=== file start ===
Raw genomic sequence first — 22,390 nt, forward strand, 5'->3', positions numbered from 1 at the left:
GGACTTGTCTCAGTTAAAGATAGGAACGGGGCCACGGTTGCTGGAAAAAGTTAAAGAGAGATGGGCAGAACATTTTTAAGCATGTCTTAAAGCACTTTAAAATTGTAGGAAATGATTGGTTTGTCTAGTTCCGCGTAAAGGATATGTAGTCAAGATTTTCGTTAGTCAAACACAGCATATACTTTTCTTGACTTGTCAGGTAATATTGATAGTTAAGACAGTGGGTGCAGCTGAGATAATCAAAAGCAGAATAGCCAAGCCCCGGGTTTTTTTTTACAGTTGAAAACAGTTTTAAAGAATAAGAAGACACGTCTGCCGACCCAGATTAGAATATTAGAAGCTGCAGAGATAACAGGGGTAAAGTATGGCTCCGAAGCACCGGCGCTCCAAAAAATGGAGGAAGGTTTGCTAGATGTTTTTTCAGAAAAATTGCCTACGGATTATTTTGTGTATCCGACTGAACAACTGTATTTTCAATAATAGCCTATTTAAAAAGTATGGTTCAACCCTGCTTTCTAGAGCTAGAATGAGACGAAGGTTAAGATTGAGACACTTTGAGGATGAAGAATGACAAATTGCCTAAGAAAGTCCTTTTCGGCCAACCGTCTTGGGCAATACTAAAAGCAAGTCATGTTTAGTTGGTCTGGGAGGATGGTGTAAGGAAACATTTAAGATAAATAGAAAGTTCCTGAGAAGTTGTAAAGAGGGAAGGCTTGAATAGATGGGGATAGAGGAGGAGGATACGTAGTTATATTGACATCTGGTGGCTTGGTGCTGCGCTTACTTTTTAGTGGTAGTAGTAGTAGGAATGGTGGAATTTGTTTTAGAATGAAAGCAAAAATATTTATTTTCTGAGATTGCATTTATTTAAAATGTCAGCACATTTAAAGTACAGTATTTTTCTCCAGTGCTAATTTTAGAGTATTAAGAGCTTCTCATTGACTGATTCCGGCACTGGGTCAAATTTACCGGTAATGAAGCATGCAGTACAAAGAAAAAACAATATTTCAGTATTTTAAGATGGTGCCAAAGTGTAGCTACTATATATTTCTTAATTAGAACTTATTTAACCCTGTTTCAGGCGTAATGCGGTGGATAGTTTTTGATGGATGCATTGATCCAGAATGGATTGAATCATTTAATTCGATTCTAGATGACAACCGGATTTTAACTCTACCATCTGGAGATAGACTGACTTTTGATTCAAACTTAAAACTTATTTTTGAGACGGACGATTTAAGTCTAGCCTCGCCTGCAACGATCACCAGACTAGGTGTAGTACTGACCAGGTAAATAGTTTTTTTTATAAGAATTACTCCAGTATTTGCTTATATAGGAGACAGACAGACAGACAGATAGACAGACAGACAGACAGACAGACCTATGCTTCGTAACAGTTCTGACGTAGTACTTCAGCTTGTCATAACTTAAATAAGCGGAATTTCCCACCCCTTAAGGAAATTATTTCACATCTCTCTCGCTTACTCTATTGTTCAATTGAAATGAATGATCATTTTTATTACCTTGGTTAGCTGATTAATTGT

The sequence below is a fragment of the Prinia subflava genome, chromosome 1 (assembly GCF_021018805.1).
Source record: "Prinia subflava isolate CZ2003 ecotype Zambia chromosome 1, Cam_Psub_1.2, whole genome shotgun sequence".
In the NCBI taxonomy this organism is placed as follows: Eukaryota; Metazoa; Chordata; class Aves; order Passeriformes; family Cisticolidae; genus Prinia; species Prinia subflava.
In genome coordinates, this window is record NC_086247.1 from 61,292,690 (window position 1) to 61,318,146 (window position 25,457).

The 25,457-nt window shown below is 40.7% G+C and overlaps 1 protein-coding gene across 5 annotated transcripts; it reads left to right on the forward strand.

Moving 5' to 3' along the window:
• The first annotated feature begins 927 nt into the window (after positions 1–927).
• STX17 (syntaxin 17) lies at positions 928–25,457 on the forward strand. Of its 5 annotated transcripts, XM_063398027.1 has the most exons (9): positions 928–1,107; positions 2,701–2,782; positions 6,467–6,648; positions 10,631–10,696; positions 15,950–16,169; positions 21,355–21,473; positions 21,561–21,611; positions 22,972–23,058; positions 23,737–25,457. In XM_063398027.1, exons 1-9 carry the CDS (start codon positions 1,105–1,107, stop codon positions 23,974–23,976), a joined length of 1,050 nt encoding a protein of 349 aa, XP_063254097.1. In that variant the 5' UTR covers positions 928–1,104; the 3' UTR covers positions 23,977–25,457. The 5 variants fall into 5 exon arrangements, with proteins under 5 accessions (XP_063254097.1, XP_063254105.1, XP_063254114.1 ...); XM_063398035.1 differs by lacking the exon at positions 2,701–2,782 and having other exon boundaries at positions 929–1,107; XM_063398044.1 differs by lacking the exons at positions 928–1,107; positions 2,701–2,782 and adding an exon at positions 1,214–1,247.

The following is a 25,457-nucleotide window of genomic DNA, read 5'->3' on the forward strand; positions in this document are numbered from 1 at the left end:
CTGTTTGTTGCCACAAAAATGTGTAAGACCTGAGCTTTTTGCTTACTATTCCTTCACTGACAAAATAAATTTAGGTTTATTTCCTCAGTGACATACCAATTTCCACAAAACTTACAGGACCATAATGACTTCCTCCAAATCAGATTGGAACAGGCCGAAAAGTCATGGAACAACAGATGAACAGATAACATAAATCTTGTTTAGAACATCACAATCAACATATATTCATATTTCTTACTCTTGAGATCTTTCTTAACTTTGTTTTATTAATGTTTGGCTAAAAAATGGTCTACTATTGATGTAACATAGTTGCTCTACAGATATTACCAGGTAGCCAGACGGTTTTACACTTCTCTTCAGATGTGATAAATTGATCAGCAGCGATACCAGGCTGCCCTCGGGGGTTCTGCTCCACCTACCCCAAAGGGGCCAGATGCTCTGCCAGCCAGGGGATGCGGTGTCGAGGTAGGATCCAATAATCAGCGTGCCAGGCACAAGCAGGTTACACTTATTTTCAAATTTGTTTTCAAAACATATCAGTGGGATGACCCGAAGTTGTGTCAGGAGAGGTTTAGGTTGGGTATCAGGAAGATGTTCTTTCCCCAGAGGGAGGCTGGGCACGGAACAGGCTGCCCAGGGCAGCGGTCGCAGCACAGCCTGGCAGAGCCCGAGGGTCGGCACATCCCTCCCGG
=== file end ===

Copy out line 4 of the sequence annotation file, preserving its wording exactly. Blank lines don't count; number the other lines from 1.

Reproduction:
Source record: "Prinia subflava isolate CZ2003 ecotype Zambia chromosome 1, Cam_Psub_1.2, whole genome shotgun sequence".